02/11/2004 1:00AM

Quiz the Maid's romp brings to mind success of big sister

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PORTLAND, Ore. - Having won the six furlong Lassie Stakes here in November, Quiz the Maid was a logical candidate to win what looked to be a highly competitive renewal of the six-furlong Ms. Stakes on Saturday. So it wasn't a surprise that she got up in time to score again.

The surprise was that she drew off to win by more than seven lengths over Kya Jo, the more-fancied half of a Jonathan Nance-trained entry that was favored at 9-5.

"I figured she'd give us an honest effort and she might win, but I never expected anything like this," admitted Quiz the Maid's trainer, Jim Fergason. "She was always bred to be a nice filly, though, and it looks like she is coming along even faster than I had hoped."

Quiz the Maid, a 3-year-old daughter of Basket Weave and Appease, races for breeder and owner Bill Grosso. Fergason also trained Quiz the Maid's older sister, Icksnay, for Grosso, and that is why he had high hopes for Quiz the Maid.

Under Fergason's care, Icksnay won three stakes at Portland Meadows, including the 1995 renewal of the Ms., and about $80,000. She was eventually sent to California, where she was claimed away, but she continued to win. She retired with a record of 15 wins, 19 seconds and 10 thirds from 66 starts for earnings of $264,710.

Fergason can't say if Quiz the Maid will go on to have the kind of career Icksnay enjoyed, but she is off to a good start with three victories, two of them in stakes, from eight outings.

"We'll just have to see how she develops," he said. "I'll be stretching her out now, and I don't think she'll have any problem handling two turns. Icksnay always liked a route of ground, and I think she will, too."

Fergason said Quiz the Maid will be pointed toward the one mile Mt. St. Helens Stakes on March 27 and the 1 1/16-mile Oregon Oaks on April 17. The Fergason-trained Back Street Gal won those same races last year en route to earning horse of the meeting honors.

Topweights share roots

Stately's Choice and Chancy Chancy, the two highweights for this Saturday's 1 1/16-mile Sweetheart Handicap for older fillies and mares, have a great deal in common.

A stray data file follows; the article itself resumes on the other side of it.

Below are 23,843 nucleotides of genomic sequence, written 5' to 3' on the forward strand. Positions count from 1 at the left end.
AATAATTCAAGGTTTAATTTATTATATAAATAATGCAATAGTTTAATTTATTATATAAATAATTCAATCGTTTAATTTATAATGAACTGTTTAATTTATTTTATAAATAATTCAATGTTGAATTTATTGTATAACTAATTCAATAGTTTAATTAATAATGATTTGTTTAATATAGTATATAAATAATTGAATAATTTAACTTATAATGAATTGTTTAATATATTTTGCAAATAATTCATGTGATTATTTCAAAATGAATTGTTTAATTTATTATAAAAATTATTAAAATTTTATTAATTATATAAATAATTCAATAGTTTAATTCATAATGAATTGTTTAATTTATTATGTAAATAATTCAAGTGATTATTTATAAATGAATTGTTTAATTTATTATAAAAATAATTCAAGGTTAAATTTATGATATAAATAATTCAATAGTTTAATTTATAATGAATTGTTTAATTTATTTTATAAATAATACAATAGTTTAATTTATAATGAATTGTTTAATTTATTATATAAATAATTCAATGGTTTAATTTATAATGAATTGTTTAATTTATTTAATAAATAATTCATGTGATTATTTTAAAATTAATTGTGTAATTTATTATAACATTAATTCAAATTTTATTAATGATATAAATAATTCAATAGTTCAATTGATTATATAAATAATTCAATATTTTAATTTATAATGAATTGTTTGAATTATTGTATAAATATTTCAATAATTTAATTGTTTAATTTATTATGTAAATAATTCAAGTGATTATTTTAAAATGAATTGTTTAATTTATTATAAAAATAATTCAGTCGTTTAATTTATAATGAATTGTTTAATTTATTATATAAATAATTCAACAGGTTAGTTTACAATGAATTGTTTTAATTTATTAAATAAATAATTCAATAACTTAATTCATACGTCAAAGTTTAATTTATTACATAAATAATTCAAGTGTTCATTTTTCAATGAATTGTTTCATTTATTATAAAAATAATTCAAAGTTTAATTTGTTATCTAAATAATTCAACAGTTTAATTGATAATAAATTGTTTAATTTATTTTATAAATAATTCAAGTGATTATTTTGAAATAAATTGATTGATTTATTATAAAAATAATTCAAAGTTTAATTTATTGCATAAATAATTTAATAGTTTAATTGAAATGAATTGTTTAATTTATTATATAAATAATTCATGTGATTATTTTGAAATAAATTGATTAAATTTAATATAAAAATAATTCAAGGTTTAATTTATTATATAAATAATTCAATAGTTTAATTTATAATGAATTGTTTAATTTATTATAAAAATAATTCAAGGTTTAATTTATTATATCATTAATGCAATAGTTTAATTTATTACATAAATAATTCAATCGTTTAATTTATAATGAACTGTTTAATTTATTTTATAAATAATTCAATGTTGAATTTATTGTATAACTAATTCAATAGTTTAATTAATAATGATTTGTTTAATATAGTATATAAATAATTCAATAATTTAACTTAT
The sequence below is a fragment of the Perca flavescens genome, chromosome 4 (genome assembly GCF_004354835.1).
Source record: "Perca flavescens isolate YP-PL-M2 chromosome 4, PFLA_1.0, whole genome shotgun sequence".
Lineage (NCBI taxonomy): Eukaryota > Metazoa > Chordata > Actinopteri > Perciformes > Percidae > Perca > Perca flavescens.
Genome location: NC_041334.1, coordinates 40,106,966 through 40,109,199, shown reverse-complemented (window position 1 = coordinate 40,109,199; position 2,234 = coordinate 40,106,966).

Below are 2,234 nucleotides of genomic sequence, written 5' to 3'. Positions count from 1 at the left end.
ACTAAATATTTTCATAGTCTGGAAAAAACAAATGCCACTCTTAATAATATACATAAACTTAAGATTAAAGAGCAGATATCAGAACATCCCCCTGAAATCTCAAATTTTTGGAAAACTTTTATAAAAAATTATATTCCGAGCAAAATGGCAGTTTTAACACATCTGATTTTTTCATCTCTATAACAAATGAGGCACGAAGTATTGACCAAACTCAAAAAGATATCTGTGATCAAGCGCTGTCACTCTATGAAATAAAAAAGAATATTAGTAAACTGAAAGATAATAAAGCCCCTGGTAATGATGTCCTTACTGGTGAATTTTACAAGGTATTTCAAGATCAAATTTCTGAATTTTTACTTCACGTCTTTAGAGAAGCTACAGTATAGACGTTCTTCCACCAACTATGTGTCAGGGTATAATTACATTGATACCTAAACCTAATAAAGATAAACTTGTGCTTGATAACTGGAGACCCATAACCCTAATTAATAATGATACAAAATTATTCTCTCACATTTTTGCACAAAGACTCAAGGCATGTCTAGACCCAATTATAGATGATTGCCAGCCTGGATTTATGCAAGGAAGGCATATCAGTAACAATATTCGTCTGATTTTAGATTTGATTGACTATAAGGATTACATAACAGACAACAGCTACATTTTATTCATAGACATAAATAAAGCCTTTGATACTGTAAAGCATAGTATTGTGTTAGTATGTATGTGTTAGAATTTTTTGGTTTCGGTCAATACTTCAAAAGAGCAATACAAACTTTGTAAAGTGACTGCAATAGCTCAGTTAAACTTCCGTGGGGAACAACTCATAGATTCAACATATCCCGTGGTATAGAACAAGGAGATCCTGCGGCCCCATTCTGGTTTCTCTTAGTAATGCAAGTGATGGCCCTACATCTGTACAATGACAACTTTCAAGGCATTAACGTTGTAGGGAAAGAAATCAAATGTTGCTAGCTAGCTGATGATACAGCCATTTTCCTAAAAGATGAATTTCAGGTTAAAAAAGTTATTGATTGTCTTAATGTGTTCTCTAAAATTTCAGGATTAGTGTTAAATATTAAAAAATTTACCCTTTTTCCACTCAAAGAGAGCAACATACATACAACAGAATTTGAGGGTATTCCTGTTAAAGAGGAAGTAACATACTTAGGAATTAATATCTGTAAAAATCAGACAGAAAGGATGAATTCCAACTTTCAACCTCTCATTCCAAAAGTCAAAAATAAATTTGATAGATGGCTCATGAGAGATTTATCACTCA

Both the 5-year-old Stately's Choice and the 4-year-old Chancy Chancy are by the deceased stallion Stately Wager, and both are out of mares by Knights Choice. Both were bred by Dr. Jack and Cookie Root, who stood their sire, and they were both originally trained by the Roots' son, Ben. Stately's Choice still is, but Chancy Chancy was claimed away for $8,000 last summer at Emerald Downs by trainer Robbie Baze, who then lost her to current trainer Dave Runyan for $6,250, under whose care she has blossomed to win the Oregon Hers Stakes and the City of Roses Handicap at the current meeting.

In the City of Roses, Chancy Chancy came on again after being passed in the stretch to defeat Stately's Choice by a head.

"My dad gave me a lot of grief about losing Chancy Chancy, especially after she beat us in the City of Roses," said Ben Root. "I had to run her where she had a chance to win at Emerald, though, and at that time she was an $8,000 filly. Don't forget she ran fourth on the day she was claimed. She has gotten better since then, but I don't begrudge her the success she has had. I always liked her."

Root said he wished Stately's Choice and Chancy Chancy had one more thing in common. After their duel in the City of Roses on Dec. 27, Chancy Chancy came back to finish a distant sixth to male star Yesss in the nine-furlong William Kyne Handicap on Jan. 24, while Stately's Choice stayed on the sidelines awaiting the Sweetheart.

"I'm kicking myself for not running Stately's Choice in the Kyne," he said. "She might not have run any better than Chancy Chancy, but she would have benefited from the race. Now I'm afraid Chancy Chancy will have a fitness advantage over her."

Betting changes in legislative works

A bill currently working its way through the Washington legislature would change the ground rules for parimutuel wagering in the state.

Substitute Senate Bill 6481, which was passed out of the Senate Commerce and Trade Committee with a unanimous vote last week, would do three things if passed into law. It would legalize account wagering in the state, allowing Emerald Downs to negotiate for source-market fees with account wagering companies such as YouBet.com and Television Games Network. It would allow full-card simulcasting at satellite wagering sites throughout the state, at the discretion of Emerald Downs. And it would remove the restrictions which currently limit parimutuel wagering to 14 hours per day, five days a week.

The measure, which is supported by Emerald Downs and the Washington Horse Racing Commission, is currently in the Senate Rules Committee. If passed out of that committee, it will go to a vote on the Senate floor, then it will go to the House to undergo a similar process. If changes are made in the House, representatives of the two bodies will meet in conference to reconcile the differences, and the measure will be sent to the governor to be signed into law.